Barack Obama's bold plan to achieve energy independence for the United States is, as he readily acknowledges, a compilation of ideas and programs that have been on the drawing board for years.
Unfortunately, these visionary concepts have been ignored by a Bush White House that would rather fiddle while the planet burns.
Rapidly weaning the millions of mindless Americans who drive gas-guzzling SUVs from their dependence on carbon fuels is the only way to save the world from the coming catastrophes of widespread droughts, floods and hurricanes that loom just beyond the horizon.
The plain-speaking Illinois senator simply wants our nation to set a good example for the rest of the world and embrace the spirit of the Kyoto Protocol by capping carbon emissions and supporting the sale of carbon credits.
Profits from the sale of such credits would be invested in clean energy technologies that would help pry the United States from its addiction to oil. That is not only doable in the next 20 years but already in motion in industrialized nations of Europe as well as Japan.
Obama's proposed Senate legislation, the Fuel Economy Reform Act of 2007, would prod the United States toward energy independence by increasing production and use of renewable fuels such as biodiesel and corn and cellulosic ethanol.
The bill puts the full force of the federal government behind renewable fuel use by creating National Low Carbon Fuel Standards that would mandate 10 percent less carbon in all fuel sold in the United States by the year 2020.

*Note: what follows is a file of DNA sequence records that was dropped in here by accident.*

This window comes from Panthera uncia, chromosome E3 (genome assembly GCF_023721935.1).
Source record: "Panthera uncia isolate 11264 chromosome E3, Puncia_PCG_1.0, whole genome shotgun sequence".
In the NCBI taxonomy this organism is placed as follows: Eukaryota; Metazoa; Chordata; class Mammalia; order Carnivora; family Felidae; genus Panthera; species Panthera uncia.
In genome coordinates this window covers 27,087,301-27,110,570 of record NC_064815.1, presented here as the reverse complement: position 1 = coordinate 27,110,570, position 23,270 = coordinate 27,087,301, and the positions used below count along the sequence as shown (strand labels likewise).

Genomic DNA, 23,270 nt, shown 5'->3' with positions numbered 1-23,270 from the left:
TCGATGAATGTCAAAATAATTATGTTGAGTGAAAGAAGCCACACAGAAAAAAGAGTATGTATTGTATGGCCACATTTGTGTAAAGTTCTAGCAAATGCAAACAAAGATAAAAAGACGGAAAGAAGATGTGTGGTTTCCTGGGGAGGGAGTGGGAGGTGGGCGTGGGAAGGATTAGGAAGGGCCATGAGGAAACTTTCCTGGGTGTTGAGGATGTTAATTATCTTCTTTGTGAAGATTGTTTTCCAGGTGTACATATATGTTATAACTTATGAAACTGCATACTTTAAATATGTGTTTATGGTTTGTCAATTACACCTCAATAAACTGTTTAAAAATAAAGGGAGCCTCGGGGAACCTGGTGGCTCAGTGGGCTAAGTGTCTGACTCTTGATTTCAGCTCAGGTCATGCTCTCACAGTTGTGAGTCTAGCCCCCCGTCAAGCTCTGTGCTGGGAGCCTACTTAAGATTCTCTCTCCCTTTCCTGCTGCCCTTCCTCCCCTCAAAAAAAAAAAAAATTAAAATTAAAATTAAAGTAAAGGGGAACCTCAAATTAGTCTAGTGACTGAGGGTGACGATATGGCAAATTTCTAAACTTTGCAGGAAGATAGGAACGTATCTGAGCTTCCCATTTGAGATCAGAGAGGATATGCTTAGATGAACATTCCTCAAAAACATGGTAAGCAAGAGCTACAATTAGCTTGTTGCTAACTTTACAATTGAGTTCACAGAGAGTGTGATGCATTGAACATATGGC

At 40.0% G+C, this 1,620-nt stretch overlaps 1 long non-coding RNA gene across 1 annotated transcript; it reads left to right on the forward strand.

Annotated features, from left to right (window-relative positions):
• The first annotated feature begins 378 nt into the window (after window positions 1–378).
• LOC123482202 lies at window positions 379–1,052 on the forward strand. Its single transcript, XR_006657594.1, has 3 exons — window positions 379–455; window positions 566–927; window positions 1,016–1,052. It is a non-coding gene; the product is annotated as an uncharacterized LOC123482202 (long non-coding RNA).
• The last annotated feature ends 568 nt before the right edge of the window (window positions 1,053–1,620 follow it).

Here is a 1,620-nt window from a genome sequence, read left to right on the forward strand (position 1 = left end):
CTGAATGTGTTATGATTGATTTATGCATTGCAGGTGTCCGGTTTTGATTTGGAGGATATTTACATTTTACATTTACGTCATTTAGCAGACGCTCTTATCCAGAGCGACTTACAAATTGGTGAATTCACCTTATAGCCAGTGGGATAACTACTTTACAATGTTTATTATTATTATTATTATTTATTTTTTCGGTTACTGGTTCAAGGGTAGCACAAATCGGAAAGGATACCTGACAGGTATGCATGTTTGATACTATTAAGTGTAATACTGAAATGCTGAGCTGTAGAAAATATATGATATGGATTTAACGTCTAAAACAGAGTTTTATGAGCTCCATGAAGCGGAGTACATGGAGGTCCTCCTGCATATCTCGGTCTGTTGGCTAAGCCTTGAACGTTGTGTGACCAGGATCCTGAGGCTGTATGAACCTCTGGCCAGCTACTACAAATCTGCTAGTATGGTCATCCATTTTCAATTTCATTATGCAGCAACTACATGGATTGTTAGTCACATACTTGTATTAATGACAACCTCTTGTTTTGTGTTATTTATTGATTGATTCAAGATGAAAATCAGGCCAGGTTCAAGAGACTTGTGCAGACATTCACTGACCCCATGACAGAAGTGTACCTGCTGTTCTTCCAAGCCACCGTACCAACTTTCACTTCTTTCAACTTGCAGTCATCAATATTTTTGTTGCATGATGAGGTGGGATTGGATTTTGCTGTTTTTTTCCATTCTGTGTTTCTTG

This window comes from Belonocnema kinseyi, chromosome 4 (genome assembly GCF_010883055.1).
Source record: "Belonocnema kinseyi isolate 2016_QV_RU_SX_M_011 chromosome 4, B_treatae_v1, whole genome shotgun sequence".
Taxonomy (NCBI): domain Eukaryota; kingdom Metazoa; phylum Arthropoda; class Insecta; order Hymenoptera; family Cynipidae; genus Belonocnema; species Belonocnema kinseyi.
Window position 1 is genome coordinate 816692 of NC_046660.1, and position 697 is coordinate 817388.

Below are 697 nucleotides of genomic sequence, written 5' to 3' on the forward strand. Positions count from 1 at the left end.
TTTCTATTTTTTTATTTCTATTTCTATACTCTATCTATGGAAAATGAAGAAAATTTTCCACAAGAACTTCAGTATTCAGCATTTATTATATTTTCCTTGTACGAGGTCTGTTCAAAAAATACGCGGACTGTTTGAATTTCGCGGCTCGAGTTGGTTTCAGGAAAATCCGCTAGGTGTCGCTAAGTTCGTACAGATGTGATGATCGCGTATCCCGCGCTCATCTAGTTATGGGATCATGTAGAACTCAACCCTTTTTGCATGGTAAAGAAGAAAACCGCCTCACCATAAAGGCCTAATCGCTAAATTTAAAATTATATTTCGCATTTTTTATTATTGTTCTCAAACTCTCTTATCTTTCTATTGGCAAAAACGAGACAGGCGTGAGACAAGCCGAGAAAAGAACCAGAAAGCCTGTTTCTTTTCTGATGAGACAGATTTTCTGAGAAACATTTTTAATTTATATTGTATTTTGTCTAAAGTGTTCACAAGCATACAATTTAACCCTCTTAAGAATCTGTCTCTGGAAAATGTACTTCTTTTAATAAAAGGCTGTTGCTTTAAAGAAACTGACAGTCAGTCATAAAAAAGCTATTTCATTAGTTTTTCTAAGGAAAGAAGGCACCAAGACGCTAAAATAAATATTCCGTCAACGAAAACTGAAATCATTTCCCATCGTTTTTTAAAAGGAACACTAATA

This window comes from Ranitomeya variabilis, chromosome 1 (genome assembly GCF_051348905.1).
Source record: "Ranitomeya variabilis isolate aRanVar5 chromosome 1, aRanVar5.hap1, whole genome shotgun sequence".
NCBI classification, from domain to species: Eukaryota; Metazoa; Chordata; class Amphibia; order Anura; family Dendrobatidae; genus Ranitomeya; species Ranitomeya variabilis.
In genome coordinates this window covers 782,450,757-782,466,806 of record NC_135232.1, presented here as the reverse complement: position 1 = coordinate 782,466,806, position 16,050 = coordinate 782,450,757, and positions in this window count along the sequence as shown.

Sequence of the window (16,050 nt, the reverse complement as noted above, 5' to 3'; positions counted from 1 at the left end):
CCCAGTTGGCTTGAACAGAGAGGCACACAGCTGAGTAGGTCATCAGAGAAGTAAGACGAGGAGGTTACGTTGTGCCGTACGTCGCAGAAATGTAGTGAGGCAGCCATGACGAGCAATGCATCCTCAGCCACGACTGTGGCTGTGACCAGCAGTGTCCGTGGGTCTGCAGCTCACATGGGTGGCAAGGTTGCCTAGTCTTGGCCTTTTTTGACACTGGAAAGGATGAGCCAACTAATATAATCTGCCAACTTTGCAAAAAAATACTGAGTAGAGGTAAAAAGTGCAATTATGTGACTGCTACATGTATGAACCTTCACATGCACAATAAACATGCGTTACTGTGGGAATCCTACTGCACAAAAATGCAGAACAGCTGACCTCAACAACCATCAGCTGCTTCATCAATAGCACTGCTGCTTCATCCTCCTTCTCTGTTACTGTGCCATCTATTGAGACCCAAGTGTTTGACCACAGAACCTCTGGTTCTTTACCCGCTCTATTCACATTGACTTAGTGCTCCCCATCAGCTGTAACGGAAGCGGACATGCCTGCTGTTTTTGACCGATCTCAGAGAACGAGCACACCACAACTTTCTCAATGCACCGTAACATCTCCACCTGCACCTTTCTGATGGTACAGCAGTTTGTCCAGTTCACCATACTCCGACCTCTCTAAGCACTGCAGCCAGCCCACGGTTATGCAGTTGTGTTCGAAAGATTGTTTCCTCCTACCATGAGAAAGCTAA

To achieve that goal, Obama's plan would cut carbon in fuels by 5 percent no later than 2015.
In a way, Obama's plan reflects a bipartisan cooperation that this country sorely needs.
California's Republican governor, Arnold Schwarzenegger, this year signed an order that requires a similar 10 percent carbon-emission reduction by 2020. Obama is simply calling for the federal government to adopt the California standard, thus achieving a national 200 million ton cut in greenhouse gas emissions by 2020.
Obama's plan to raise federal Corporate Average Fuel Economy standards by 4 percent - or about one mile per gallon per year for 20 years - would also cut gasoline consumption by 549 billion gallons and greenhouse gas emissions by 583 million tons.
Obama is the first Democratic presidential candidate to urge Americans to commit themselves to independence from oil by turning to renewable energy resources - a move that took great courage because it involves personal financial sacrifice by everyone.
His leadership on this front now has prompted all of his Democratic rivals to begin talking about curbing the use of greenhouse gas producing fuels.
New Mexico Gov. Bill Richardson, New York Sen. Hillary Clinton and the other five candidates suddenly are advancing energy and environmental plans of their own.
All sense the larger-than-life presence of former Vice President Al Gore - the undisputed owner of the "greener than green" political turf - and a man many Democrats believe could be nominated by acclamation if he chose to run.
Although it's a good beginning, Obama's plan for increasing fuel efficiency and cutting carbon emissions could still be a dollar late and day short.
Rising sea levels from polar ice meltdown are already affecting low-lying parts of the planet with nine atolls of the Pacific island nation of Tuvalu already seeing sea water wash off their roads and coconut groves. Low-lying islands in the populous Ganges Delta of Bangladesh have similarly disappeared.
Not only is Obama's energy and environmental plan realistic, it is imperative - and may well need to be expanded. If Gore ultimately decides not to pursue the presidency, the junior senator from Illinois would be a suitable stand-in for most environmentalists.
Wayne Madsen is a contributing writer for the Online Journal. This commentary was distributed by McClatchy Newspapers.